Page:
Crohns Colitis. 2016 May 25.
Histological outcomes and predictive value of faecal markers in moderately to severely active ulcerative colitis patients receiving infliximab.
Magro F, Lopes SI, Lopes J, et al.

BACKGROUND AND AIMS: Histological healing has emerged as a promising therapeutic goal in ulcerative colitis. This is especially important in the context of biological therapies. The objectives of the present study were to investigate the ability of infliximab to induce histological remission in ulcerative colitis [UC] patients and to explore the utility of faecalcalprotectin and lactoferrin in predicting histological activity.

METHODS: Multi-centre, single-cohort, open-label, 52-week trial including moderately to severely biological-naïve UC patients receiving intravenous infliximab [5mg/kg]. The primary outcome was the proportion of patients with histological remission [Geboes index ≤3.0] after 8 weeks of treatment, scored by two independent pathologists.
RESULTS: Twenty patients were included. The rate of histological remission increased from 5% at baseline to 15% and 35% at Week 8 and Week 52, respectively. At Week 8, 40% of patients were in clinical remission [Mayo ≤2] and 45% achieved mucosal healing [Mayo endoscopy subscore 0-1]. At Week 52, 25% of patients had clinical, endoscopic and histological remission. Faecalcalprotectin and lactoferrin showed the highest correlation with histological activity at Week 8 (area under the curve [AUC] 94%, p = 0.017; and 96%, p = 0.013, respectively) and both markers revealed an excellent positive predictive value for this outcome at this time point [100%, p = 0.017; and 94%, p = 0.013, respectively].
CONCLUSIONS: Infliximab was able to induce histological remission. There was a good agreement between histology and faecal biomarkers. Faecalcalprotectin and lactoferrin were good predictors of histological remission. Our data support inclusion of histology as a treatment target complementary to endoscopy in clinical trials when evaluating therapeutic response in UC.


Aliment PharmacolTher. 2016 Jul;44(2):170-80.
The efficacy and safety of either infliximab or adalimumab in 362 patients with anti-TNF-α naïve Crohn's disease.
Narula N1, Kainz S2, Petritsch W3, et al.

BACKGROUND: TNFα antagonists, including infliximab (IFX) and adalimumab (ADA), have revolutionised treatment for Crohn's disease. Studies comparing efficacy in patients with Crohn's disease naïve to TNFα antagonists are lacking.METHODS: Consecutive TNFα antagonist-naïve patients with luminal or perianal Crohn's disease from four tertiary centres in Austria were assessed prospectively for induction and maintenance efficacy, and safety, of either IFX or ADA.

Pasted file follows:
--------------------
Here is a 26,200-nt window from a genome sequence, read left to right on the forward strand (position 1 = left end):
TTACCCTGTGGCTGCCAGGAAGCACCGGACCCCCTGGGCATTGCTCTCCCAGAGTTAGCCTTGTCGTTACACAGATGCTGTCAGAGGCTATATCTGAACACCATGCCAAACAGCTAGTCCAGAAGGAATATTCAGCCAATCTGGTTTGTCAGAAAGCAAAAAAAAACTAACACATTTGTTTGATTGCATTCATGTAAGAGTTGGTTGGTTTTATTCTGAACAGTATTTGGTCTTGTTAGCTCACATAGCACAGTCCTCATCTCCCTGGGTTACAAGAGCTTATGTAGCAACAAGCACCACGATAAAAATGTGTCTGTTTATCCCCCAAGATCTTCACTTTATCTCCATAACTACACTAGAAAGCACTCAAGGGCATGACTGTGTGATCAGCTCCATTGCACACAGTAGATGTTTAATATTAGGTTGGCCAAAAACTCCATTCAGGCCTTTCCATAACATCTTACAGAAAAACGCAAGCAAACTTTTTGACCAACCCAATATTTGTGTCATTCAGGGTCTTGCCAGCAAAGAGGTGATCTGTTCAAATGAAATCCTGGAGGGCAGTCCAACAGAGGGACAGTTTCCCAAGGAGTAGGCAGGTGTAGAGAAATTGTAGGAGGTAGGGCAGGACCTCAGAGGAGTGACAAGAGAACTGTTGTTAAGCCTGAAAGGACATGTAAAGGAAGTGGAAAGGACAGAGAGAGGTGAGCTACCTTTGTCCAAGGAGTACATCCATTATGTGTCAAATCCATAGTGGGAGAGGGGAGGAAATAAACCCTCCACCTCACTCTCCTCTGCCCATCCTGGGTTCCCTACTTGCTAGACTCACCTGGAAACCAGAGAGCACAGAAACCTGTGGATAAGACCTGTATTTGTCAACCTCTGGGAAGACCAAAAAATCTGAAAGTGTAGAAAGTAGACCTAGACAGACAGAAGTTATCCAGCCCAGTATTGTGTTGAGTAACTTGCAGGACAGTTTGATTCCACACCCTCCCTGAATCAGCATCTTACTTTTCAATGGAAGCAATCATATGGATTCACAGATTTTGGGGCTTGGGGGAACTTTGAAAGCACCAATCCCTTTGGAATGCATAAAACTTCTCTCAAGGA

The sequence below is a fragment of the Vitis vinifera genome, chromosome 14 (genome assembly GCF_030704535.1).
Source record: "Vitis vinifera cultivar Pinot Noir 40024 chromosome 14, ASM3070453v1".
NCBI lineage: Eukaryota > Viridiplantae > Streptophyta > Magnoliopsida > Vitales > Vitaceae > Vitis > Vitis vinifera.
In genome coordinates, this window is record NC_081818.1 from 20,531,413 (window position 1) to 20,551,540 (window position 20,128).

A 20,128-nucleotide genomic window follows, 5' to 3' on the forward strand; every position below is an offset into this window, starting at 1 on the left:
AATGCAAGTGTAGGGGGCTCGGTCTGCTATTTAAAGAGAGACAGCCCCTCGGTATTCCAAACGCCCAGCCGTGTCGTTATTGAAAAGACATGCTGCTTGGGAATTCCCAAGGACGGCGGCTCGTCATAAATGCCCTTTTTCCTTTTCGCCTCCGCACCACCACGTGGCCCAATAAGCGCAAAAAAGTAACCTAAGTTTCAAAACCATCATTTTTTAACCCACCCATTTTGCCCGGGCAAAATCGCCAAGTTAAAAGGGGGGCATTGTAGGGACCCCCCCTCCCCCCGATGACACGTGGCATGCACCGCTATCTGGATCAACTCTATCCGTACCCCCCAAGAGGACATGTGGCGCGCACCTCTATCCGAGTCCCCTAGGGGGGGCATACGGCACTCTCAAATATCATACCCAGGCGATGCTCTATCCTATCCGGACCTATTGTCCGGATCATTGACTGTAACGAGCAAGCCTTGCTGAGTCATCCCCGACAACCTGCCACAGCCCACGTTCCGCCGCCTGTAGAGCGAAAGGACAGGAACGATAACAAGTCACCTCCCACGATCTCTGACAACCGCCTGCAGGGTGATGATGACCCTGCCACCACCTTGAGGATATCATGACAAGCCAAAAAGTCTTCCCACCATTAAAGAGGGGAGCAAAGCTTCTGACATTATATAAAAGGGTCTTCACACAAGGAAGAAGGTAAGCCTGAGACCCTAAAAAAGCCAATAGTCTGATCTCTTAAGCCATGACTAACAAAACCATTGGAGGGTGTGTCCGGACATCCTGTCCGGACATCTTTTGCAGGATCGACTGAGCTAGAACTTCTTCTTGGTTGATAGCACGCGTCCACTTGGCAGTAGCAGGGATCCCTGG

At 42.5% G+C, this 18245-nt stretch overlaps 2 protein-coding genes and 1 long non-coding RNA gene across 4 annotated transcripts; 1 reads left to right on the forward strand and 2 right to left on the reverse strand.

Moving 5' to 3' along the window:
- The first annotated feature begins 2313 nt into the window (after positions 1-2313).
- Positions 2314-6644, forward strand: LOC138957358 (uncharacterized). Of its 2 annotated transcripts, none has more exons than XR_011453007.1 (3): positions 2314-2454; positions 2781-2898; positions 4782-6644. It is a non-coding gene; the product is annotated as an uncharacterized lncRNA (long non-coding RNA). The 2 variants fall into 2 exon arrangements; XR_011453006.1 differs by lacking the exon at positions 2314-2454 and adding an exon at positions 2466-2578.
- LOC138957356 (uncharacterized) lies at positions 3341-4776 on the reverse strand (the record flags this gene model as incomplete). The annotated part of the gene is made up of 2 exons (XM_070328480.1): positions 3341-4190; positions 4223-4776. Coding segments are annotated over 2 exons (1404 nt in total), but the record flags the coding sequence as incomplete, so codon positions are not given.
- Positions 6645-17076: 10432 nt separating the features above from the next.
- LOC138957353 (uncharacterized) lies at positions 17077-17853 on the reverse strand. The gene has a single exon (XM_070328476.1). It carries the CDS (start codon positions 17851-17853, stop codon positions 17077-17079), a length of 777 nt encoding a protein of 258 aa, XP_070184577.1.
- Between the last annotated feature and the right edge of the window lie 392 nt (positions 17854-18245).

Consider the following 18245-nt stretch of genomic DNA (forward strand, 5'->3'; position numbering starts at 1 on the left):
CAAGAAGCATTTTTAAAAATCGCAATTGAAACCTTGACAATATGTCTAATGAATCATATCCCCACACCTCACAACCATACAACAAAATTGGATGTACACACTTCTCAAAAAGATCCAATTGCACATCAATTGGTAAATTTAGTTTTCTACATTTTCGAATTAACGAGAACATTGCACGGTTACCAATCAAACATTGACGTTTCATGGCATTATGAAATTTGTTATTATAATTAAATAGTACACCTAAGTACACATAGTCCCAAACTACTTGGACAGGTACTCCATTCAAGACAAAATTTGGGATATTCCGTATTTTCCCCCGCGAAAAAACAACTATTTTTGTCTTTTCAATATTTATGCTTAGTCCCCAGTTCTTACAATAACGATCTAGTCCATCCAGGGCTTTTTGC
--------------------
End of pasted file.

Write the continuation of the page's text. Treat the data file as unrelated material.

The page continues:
RESULTS: In a total of 362 patients, 251 (69.3%) started IFX and 111 (30.7%) started ADA. At baseline, the median Harvey-Bradshaw Index (HBI) score was 8 (range 5-29) and 8 (5-36), and the median C-reactive protein (CRP) was 1.07 (interquartile range (IQR) 1.36) mg/dL and 1.16 (IQR 1.23) mg/dL for IFX and ADA, respectively. At week 12, there was no difference between IFX and ADA among patients with luminal Crohn's disease in clinical remission (IFX 128/204; 62.7% vs. ADA 68/107; 63.6%, P = 0.47), clinical response (IFX 154/204; 75.5% vs. ADA 82/107; 76.6%, P = 0.82) and steroid-free remission (IFX 110/204; 53.9% vs. ADA 61/107; 57%, P = 0.60). At 12 months, there were similar numbers of patients treated with IFX and ADA who maintained clinical remission (IFX 77/154; 50.4% vs. ADA 47/82; 57.3%, P = 0.48) and steroid-free remission (IFX 68/154; 44.3% vs. ADA 44/82; 53.7%, P = 0.16). Baseline CRP >0.7 mg/dL (OR 0.24; 95% CI 0.07-0.77, P = 0.01) was the only predictor of clinical remission at 12 months in patients who did not have escalation of anti-TNFα therapy.
CONCLUSION: IFX and ADA appear comparable in clinical outcomes for patients with Crohn's disease who are naïve to TNFα antagonists.


J Gastrointest Surg. 2016 May 26.
Postoperative medical management of Crohn's disease: Prevention and surveillance strategies.
Regueiro M, Strong SA, Ferrari L, et al.

No abstract available.


BMJ Open Gastroenterol. 2016 May 3;3(1):e000093.
Cost-effectiveness of adalimumab, infliximab or vedolizumab as first-line biological therapy in moderate-to-severe ulcerative colitis.
Yokomizo L, Limketkai B, Park KT.

BACKGROUND: There are no head-to-head randomised controlled trials (RCTs) comparing the effectiveness of biologics in ulcerative colitis (UC). We aimed to assess the cost-effectiveness of adalimumab, infliximab and vedolizumab as first-line agents to induce clinical remission and mucosal healing (MH) in UC.